Joint liability in international lending: A proposal for amending the Treaty of Lisbon
Kaushik Basu, Joseph Stiglitz 02 January 2014
The Eurozone crisis exposed weaknesses in the Eurozone’s design. This column – by Nobelist Joe Stiglitz and World Bank Chief Economist Kaushik Basu – argues that the Eurozone’s financial architecture can be improved by amending the Treaty of Lisbon to permit appropriately structured cross-country liability for sovereign debt incurred by EZ members.
The sovereign debt crisis exposed weaknesses in the Eurozone’s financial architecture that may not have been fully anticipated when the founding treaties of the Eurozone were drafted. Key among these weak spots are the provisions of the Treaty of Lisbon which regulate intergovernmental debt obligations and preclude direct financing of sovereigns by the ECB.
EU institutions International finance
eurozone, Maastricht Treaty, sovereign debt, moral hazard, Lisbon Treaty, Eurozone crisis, no-bailout clause
Further thoughts on the Irish referendum
Kevin Hjortshøj O’Rourke 26 June 2008
Veiled or explicit anti-Irish threats will swing some ‘yes’ voters to the no-camp in a second referendum. If Europe's leaders want the Lisbon Treaty, they must unambiguously commit to respecting the results of a second Irish referendum. This would deprive the no campaign of convincing arguments and help restore the EU’s tarnished image across Europe.
Thanks to two opinion polls which were commissioned in a hurry after the Irish rejection of the Lisbon Treaty, we now know a little bit more about the profiles of those who voted yes and no on June 12.
EU institutions Politics and economics
Ireland, Lisbon Treaty, Irish no
Europe Was Going Too Far
Alberto Alesina, Romain Wacziarg 22 June 2008
This column argues that the Lisbon Treaty is a Trojan horse where better rules of government (a good thing) are associated with fears of their misuse (excessive centralization). No wonder voters won’t open the gates. EU leaders need to dispense with schemes designed to bypass the will of the people and focus instead on fundamentally rethinking the goals and processes of political integration. Until this is clarified, European electorates will be confused, fear the “Eurocrats” and vote no.
On June 12, the Irish people dealt yet another blow to European political integration. While many European leaders and commentators despair at the Irish rejection of the Lisbon Treaty, they should see it as an opportunity to reflect upon what is wrong with the process of European political integration. They missed such an opportunity after the rejection of the Constitution and instead tried to bypass the will of the people by adopting without referenda essentially the same provisions.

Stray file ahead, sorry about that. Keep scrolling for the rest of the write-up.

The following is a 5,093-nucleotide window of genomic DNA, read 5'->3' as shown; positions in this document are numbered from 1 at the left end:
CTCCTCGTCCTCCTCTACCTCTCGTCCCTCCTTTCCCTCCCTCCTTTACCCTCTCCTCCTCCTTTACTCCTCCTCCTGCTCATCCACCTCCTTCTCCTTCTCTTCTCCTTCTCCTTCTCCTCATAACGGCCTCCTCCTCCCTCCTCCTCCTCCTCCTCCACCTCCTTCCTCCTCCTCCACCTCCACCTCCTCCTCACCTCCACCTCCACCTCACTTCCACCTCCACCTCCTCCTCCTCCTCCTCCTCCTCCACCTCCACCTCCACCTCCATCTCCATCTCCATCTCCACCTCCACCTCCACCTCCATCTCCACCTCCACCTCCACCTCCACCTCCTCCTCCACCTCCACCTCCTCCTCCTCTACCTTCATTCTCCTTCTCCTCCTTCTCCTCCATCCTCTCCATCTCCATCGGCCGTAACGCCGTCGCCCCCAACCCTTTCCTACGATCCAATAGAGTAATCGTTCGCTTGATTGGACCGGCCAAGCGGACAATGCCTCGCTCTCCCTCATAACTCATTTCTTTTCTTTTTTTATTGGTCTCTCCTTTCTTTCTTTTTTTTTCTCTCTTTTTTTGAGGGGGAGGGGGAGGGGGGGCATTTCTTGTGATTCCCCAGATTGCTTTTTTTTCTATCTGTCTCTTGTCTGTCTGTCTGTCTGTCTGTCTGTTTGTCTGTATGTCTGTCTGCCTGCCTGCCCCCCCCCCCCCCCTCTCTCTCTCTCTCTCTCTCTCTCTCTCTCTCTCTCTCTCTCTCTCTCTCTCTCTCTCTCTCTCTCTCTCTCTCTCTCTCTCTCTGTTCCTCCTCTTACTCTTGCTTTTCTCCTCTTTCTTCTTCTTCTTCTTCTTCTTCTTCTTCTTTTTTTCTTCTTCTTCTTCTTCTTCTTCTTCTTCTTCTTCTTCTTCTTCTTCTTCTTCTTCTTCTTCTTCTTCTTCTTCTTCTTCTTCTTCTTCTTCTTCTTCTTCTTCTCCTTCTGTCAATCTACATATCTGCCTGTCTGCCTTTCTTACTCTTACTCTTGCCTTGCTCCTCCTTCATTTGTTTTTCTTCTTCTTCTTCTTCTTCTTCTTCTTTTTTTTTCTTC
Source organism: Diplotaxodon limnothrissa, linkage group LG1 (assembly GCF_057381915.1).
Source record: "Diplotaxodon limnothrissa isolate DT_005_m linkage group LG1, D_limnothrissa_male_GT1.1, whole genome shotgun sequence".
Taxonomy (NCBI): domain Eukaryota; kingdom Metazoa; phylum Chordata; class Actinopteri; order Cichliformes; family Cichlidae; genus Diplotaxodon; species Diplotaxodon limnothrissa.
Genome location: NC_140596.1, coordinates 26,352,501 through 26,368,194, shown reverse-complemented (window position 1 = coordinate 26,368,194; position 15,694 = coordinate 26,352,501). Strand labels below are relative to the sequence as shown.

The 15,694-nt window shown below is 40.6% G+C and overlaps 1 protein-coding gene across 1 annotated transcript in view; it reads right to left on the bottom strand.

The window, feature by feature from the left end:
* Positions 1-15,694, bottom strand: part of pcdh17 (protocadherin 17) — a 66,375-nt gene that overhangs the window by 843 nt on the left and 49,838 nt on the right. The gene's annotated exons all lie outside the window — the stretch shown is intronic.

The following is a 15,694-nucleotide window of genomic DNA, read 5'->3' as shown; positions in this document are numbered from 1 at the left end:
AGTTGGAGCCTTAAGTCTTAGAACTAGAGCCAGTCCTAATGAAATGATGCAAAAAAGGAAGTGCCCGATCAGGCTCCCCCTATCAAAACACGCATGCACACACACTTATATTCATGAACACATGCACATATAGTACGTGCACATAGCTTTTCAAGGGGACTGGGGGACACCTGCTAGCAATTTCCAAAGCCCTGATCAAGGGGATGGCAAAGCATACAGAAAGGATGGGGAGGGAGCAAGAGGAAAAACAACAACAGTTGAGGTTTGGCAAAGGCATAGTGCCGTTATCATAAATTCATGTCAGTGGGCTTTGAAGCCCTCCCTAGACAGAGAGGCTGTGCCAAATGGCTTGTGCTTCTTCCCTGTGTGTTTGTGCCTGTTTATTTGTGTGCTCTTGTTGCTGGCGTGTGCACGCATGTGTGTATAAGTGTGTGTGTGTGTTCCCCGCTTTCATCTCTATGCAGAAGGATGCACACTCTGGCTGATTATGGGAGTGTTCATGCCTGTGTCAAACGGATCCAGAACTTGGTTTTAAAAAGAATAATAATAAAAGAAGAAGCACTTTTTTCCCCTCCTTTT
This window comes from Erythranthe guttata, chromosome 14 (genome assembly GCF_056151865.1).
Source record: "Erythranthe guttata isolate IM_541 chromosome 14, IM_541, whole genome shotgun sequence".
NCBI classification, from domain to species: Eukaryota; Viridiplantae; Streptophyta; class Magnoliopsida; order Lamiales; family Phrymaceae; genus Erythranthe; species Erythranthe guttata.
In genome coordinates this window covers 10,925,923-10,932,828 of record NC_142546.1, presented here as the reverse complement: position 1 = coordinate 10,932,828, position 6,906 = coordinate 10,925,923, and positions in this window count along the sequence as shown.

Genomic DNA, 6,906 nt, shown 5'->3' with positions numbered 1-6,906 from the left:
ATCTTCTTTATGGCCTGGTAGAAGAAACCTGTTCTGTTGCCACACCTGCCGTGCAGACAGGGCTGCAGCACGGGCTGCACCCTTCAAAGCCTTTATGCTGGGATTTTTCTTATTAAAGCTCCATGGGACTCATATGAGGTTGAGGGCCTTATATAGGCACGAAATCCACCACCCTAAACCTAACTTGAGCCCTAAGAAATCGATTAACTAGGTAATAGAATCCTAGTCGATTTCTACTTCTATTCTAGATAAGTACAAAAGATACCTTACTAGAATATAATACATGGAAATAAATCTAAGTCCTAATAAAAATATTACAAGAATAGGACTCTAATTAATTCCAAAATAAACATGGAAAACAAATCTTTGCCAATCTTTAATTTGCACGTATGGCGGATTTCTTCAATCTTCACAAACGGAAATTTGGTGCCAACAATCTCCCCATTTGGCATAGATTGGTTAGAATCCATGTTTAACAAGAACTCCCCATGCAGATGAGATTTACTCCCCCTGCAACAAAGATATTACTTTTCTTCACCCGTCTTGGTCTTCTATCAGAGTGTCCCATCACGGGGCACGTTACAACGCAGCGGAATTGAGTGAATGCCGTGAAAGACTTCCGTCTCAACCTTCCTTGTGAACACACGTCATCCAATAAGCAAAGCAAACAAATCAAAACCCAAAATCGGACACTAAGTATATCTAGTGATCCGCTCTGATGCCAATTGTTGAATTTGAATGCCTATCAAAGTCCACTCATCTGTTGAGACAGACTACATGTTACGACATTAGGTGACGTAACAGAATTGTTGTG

Lisbon Treaty, Irish no
Lisbon Treaty: Democracy vs efficiency?
Sara Hagemann 21 June 2008
This column shows that the flow of EU decision-making has slowed. The Lisbon Treaty could bolster decision-making efficiency and democracy by reinforcing the three main elements of representative democracy, namely elected representatives that fight for their constituencies’ interests, compete with other such representatives, and are accountable to voters. But that still leaves open the question of implementation.
The two main ‘selling points’ of the Lisbon Treaty are that it increases democracy and efficiency in the EU. These were not enough for the Irish evidently. Either they were not explained sufficiently clearly, or Irish voters may have voted on the basis of other issues – including some unrelated to the Treaty text itself. Whatever the reasons, many observers have pointed out that the same result would have prevailed elsewhere if other EU populations had also been asked to vote.
Lisbon Treaty, Irish no
The Irish “no” and the rich-poor/urban-rural divide
Kevin Hjortshøj O’Rourke 14 June 2008
The Irish ‘no’ – like the 2005 French ‘non’ – shows a clear poor/rich and urban/rural divide. Working-class and rural voters are systematically voting against further European integration. European leaders should take note.
Like many of my compatriots, I spent Friday evening in a pub. In my case the pub was in the heart of France’s beautiful Chartreuse region, and it was full to the brim of French and Dutch football supporters, the latter increasingly rambunctious as the evening wore on.
European Union, globalisation, Lisbon Treaty, Irish no